Everybody’s an amateur photographer these days, using smartphone cameras and Instagram filters to create quick, easy, and brighter-than-life ‘art’. But in curator June Collmer’s latest exhibit, “The World of Printmaking,” she’s going to bat for a different aesthetic.
“It’s the lines,” the local photographer said in an interview at the Vinegar Hill Café in the Jefferson School City Center, where the group show of etchings, intaglios, lithographs, linoleum and screen prints hangs. “That’s why I like black and white photography so much—color distracts from the lines of a piece.”
A onetime printmaker herself, Collmer’s attraction to subtle beauty reveals itself in the works of all seven artists. Featuring everyday subjects in muted colors, the prints and etchings reject easy image creation in favor of painstaking translation—the physical world into tactile likeness.
Consider Nelson County printer Lana Lambert, who transfers sketches of local flora and fauna onto linoleum blocks. Using her industrial-era letterpress machine, she hand inks and presses each one of her works onto handmade paper.
Brooke Inman, a VCU adjunct instructor in painting and printmaking, likewise embraces the DIY approach. Her detailed prints balance white space and dogs, stones, and other commonplace objects.
Scottsville native Liz Cherry Jones uses a combination of silk screening and relief printing on paper and fabric in her ongoing series “Text and Textiles.” Each letter-pressed collage reflects components that recall colonial Americana, a time when wool was a work of art and technique triumphed speed.
Emily King also screen prints paper and fabrics, notably panels of traditional Japanese skirts. After studying abroad in Osaka, Japan, she recaptured memories as art, using Japanese letters and language and reprints of photos she bitmapped in Photoshop before printing. As she commented in her artist’s statement, “the rise of technology interjecting itself into art is a curious thing.”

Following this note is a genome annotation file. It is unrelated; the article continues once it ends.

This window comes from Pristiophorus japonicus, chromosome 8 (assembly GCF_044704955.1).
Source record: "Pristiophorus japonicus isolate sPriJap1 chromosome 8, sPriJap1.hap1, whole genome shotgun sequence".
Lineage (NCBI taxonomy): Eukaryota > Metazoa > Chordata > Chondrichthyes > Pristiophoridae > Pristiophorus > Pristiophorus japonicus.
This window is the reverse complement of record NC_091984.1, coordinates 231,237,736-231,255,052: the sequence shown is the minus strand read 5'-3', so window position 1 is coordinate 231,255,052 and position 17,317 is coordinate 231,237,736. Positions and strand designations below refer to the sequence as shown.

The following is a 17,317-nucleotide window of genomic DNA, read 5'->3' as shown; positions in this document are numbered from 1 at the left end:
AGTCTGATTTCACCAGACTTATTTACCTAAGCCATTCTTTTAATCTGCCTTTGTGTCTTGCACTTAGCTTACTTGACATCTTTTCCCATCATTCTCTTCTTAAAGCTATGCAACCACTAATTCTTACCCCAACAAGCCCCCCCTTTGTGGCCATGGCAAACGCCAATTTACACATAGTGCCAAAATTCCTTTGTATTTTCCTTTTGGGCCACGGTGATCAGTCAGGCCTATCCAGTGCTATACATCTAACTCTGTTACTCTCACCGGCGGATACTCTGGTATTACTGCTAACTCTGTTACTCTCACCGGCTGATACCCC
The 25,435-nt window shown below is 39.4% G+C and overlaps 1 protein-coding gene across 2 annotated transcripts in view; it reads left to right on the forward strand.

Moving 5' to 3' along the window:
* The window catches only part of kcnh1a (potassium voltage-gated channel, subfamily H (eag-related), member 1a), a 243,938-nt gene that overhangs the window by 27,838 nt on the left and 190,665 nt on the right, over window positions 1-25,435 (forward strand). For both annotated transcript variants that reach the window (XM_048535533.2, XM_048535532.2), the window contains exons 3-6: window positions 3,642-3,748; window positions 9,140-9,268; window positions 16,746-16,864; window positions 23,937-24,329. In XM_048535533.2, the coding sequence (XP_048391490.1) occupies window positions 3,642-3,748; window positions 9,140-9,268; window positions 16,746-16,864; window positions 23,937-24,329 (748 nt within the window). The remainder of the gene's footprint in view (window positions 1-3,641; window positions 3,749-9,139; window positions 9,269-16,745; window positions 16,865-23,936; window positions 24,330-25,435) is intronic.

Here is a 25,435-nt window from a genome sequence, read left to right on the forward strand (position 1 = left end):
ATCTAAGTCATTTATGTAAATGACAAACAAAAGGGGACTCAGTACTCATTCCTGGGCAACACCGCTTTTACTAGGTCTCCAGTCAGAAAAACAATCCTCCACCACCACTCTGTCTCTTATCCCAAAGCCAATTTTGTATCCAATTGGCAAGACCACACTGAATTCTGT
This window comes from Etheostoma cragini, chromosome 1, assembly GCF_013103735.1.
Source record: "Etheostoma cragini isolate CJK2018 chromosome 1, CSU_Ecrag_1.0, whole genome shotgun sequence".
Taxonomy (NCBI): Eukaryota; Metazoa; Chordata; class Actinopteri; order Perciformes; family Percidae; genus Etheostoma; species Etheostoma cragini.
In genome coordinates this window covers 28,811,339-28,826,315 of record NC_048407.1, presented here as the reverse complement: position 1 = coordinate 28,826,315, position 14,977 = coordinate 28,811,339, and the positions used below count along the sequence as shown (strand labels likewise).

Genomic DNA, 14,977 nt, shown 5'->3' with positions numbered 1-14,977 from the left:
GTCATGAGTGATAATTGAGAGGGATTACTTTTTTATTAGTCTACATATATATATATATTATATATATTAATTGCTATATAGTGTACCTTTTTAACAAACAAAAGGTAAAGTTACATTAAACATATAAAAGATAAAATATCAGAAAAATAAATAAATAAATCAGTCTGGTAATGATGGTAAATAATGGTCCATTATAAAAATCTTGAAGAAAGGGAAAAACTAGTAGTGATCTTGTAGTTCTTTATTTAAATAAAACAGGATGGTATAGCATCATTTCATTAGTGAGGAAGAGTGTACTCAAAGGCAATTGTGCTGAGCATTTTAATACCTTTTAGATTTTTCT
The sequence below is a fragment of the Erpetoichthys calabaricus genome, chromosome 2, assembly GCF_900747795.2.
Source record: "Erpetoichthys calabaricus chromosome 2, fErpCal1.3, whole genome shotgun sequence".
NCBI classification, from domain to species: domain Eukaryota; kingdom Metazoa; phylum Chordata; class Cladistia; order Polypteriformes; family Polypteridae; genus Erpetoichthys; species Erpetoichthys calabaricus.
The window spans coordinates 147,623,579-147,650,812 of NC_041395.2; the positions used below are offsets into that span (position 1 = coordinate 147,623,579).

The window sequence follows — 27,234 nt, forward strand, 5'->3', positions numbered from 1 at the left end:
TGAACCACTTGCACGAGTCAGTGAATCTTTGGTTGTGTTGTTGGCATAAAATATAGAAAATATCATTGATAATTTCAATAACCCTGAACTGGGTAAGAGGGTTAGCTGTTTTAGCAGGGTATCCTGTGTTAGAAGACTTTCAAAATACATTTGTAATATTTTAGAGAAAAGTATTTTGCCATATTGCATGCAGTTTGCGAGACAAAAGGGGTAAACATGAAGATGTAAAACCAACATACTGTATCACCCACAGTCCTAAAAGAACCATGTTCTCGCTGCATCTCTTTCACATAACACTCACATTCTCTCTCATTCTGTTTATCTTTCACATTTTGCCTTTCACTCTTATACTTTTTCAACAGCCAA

Kelleyann Gordon combines art, tech, and nature with solar plates. Printed on glass or transparent acetate, original images are transferred to steel when a thin layer of photosensitive polymer hardens with exposure to UV light. Her piece “Salem Fair” showcases the process—one photograph, one etched solar plate, and one print—with three versions of a city densely packed around a Ferris wheel.
Ellen Moore Osborne creates intaglios, prints made with plates that have been etched by tools like steel or diamond-tipped needles. In the case of “Deafened by the Divine,” “Ironworks,” and “Idle Times,” she used nitric acid to etch images onto zinc metal sheets, then inked, buffed, and printed the resulting transfers by hand.
Rachel Singel’s intaglios are more abstract and almost vertigo-inducing. Every inch of her dense swirls—which look like twining branches of birds’ nests or cross sections of the world’s oldest tree—were etched by hand.
“People forget that you can use a small block that costs basically nothing and come up with something beautiful that can be reprinted,” Collmer said. She hopes exhibit visitors will imagine what’s possible right in their own backyards, not only in the use of everyday materials and subjects to inspire art, but in visiting the Jefferson School City Center as well.
During Collmer’s outreach, she visited nearby neighborhoods, going door-to-door in a way that, like her exhibit, invokes nostalgia for a simpler time. “People in the community have been very open, and that’s been a wonderful part of curating this,” she said. “Just getting to know people.”
“The World of Printmaking” will be on display at the Jefferson School City Center through August 31.